Thursday, May 30, 2024

Small business to benefit from innovation package

The Government’s National Innovation and Science Agenda contains a number of significant reforms which will assist businesses by encouraging entrepreneurship and innovation, says Minister for Small Business Kelly O’Dwyer.

Ms O’Dwyer said the Government is aiming to make it easier for start-ups and small businesses to attract the funding and investment they need by providing Australia’s first dedicated framework to enable crowd-sourced equity funding.

“The changes will also maintain adequate protections for mum and dad investors who share in the risks and successes of these businesses,” she said.

The Government has committed to changing the laws around employee share schemes (ESS) to help businesses attract and retain quality staff. Currently, ‘offer’ documents to employees have to be lodged with ASIC and could result in the release of commercially sensitive information. The Government plans to limit the requirement for these documents to be made publicly available. It will also consult with industry on options to amend the disclosure requirements to make ESS more user friendly.

“It’s also important that, if a business gets into trouble, the operators and owners have a real opportunity to get themselves out of it,” Ms O’Dwyer said.

“After considering the Productivity Commission’s ‘Report on Business Set-up, Transfer and Closure’, the Government has committed to making some initial changes to Australia’s insolvency laws, which currently focus too much on penalising and stigmatising business failure.”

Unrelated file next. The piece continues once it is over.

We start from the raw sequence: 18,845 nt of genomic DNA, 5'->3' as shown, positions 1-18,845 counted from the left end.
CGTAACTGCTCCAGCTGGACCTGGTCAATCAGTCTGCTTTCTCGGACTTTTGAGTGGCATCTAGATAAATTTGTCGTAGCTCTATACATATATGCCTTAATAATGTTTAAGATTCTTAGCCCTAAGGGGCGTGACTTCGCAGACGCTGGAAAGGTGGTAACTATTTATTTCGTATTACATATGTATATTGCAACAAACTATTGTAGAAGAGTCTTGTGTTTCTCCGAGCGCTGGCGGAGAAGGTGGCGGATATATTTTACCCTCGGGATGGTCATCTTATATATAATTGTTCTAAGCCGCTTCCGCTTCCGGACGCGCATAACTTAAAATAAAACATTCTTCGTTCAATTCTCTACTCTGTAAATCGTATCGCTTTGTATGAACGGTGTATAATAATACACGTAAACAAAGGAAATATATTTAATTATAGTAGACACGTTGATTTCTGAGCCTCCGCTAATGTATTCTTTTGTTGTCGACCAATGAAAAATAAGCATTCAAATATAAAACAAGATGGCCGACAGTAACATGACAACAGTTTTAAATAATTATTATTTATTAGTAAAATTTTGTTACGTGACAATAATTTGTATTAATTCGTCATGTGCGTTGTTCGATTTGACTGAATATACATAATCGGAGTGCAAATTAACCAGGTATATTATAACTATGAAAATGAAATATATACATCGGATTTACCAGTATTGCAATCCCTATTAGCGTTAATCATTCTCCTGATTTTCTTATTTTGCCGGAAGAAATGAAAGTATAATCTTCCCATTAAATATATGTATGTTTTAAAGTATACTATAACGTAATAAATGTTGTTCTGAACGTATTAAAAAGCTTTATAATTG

The Government will introduce a safe harbour for directors from personal liability for insolvent trading if they appoint a restructuring adviser to develop a turnaround plan for the company, and make ipso facto clauses, which have the purpose of allowing contracts to be terminated solely due to an insolvency event – unenforceable if a company is undertaking a restructure.

The National Retail Association (NRA) has welcomed the federal Government’s four-year, $1.1 billion plan to usher in an ‘ideas boom’. NRA CEO Trevor Evans said the retail sector was well placed as a mostly unregulated sector to lead the innovation drive.

“Retail is already at the forefront of digital disruption and global change,” he said. “While it has faced great challenges since the introduction of e-commerce, retailers who are now flourishing have done so by recognising and taking advantage of new technologies in order to grow alongside changing behaviour and greater consumer demands.

“The measures announced (this week) will give Australian retailers far greater potential to not only participate in ideas collaboration and risk-taking, but to invest in and influence the ensuing change in national culture.”

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